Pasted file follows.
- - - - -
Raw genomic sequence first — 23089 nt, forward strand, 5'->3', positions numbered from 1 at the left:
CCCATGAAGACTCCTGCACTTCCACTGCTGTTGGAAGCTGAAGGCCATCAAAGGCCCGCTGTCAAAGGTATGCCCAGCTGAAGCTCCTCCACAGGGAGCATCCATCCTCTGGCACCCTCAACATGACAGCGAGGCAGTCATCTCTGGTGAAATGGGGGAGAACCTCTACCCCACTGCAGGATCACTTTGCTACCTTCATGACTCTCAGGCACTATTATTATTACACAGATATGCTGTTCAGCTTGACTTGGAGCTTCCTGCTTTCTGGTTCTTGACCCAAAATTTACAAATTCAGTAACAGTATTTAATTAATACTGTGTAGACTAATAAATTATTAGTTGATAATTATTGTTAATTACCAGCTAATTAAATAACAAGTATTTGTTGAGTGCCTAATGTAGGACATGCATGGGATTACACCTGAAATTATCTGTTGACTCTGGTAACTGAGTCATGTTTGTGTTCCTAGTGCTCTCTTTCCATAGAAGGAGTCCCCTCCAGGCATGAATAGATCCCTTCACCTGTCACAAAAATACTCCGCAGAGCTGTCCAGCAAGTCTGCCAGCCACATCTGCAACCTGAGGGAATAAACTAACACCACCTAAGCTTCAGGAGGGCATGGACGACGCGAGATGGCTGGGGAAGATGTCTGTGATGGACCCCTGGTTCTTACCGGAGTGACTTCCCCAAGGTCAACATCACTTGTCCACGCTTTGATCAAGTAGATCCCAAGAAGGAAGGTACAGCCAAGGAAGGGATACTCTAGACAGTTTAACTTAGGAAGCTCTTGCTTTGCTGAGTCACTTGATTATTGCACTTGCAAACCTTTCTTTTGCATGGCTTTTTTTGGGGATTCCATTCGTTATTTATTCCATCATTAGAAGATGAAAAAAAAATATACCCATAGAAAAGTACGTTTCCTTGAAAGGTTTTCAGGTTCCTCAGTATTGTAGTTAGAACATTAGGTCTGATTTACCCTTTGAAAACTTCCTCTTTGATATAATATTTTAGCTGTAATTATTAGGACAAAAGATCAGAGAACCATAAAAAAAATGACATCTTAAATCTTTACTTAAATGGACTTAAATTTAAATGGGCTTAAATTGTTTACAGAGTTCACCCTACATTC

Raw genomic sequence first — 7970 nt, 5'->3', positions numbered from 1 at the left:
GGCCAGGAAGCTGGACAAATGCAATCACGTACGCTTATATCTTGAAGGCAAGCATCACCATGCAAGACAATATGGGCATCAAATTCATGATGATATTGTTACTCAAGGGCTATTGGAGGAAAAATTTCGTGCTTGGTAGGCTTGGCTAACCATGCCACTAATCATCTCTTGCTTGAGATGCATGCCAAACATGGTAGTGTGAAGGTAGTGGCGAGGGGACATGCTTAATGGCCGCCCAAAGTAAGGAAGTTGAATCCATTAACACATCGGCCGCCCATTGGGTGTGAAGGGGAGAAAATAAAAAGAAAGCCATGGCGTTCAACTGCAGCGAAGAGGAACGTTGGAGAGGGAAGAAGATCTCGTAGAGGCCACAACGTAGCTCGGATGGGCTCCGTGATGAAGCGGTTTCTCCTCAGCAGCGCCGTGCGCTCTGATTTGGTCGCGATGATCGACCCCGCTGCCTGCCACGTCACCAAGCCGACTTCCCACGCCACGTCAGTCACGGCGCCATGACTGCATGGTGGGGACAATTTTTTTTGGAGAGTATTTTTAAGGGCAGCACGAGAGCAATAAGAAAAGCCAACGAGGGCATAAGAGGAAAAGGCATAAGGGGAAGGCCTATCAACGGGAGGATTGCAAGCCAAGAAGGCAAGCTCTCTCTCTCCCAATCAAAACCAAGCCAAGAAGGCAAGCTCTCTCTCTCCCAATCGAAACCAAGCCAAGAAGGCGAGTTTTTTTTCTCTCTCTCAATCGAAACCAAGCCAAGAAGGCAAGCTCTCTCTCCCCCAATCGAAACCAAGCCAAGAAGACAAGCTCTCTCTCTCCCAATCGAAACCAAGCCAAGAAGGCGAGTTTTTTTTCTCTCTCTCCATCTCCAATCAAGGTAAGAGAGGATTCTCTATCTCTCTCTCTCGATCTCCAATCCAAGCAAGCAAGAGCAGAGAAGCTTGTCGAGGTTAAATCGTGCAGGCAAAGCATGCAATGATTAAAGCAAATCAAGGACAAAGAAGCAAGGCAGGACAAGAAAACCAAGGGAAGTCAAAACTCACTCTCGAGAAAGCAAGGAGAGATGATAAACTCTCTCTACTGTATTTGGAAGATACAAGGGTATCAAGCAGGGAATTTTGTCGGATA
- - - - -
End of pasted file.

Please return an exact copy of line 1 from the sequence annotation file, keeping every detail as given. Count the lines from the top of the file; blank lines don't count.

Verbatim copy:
Raw genomic sequence first — 23089 nt, forward strand, 5'->3', positions numbered from 1 at the left: